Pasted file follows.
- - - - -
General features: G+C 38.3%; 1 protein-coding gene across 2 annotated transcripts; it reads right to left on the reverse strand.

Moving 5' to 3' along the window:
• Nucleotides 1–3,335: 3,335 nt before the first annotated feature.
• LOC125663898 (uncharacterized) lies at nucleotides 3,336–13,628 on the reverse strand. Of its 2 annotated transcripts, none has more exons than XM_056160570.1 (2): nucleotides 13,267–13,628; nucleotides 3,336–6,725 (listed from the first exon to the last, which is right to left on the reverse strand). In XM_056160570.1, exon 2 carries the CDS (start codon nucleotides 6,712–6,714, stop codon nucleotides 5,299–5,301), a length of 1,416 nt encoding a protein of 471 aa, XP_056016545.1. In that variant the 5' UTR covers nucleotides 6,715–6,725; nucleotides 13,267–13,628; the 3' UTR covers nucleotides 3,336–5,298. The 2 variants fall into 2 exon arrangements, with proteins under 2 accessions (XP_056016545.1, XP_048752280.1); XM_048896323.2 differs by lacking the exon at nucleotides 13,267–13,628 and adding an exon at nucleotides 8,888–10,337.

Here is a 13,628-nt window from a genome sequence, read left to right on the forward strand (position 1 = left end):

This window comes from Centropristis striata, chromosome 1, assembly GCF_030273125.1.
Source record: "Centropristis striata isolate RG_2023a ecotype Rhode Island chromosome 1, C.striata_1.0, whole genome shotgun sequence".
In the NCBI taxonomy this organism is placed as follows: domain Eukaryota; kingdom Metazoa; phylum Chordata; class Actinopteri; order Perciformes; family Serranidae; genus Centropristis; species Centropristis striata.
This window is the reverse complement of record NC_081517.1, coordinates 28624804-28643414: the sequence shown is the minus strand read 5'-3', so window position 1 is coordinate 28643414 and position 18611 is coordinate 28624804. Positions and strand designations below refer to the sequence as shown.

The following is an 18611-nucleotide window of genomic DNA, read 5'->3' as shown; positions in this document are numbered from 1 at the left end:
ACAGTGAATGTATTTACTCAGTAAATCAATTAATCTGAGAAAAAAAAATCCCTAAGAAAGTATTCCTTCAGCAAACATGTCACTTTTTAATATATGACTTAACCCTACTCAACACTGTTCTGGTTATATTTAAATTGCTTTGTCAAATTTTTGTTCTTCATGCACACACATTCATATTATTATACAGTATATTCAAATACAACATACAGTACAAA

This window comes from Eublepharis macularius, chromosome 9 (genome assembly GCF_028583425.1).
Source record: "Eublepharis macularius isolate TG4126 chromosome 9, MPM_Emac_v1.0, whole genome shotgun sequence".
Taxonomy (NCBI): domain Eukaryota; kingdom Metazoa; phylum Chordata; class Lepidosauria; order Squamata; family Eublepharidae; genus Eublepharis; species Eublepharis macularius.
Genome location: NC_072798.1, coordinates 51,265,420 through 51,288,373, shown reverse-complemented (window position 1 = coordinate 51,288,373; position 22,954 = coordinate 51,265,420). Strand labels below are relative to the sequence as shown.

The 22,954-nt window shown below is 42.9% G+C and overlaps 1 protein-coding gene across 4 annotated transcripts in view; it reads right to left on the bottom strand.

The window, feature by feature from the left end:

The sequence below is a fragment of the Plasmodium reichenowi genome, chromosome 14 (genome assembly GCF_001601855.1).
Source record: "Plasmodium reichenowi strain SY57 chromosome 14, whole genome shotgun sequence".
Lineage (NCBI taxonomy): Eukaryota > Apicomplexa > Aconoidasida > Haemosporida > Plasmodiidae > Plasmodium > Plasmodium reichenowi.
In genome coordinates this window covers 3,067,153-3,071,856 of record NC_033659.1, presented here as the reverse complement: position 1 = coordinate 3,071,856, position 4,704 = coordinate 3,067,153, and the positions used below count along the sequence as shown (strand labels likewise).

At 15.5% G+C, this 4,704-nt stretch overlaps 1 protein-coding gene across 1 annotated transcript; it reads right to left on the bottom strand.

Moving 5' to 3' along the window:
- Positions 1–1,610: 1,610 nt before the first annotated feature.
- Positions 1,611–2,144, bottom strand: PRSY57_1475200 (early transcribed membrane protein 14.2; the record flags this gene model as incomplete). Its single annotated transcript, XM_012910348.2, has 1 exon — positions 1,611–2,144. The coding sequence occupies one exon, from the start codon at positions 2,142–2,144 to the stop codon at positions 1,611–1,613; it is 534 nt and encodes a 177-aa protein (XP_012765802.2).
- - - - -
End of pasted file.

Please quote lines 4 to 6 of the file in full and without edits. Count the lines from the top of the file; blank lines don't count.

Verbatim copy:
• LOC125663898 (uncharacterized) lies at nucleotides 3,336–13,628 on the reverse strand. Of its 2 annotated transcripts, none has more exons than XM_056160570.1 (2): nucleotides 13,267–13,628; nucleotides 3,336–6,725 (listed from the first exon to the last, which is right to left on the reverse strand). In XM_056160570.1, exon 2 carries the CDS (start codon nucleotides 6,712–6,714, stop codon nucleotides 5,299–5,301), a length of 1,416 nt encoding a protein of 471 aa, XP_056016545.1. In that variant the 5' UTR covers nucleotides 6,715–6,725; nucleotides 13,267–13,628; the 3' UTR covers nucleotides 3,336–5,298. The 2 variants fall into 2 exon arrangements, with proteins under 2 accessions (XP_056016545.1, XP_048752280.1); XM_048896323.2 differs by lacking the exon at nucleotides 13,267–13,628 and adding an exon at nucleotides 8,888–10,337.

Here is a 13,628-nt window from a genome sequence, read left to right on the forward strand (position 1 = left end):

This window comes from Centropristis striata, chromosome 1, assembly GCF_030273125.1.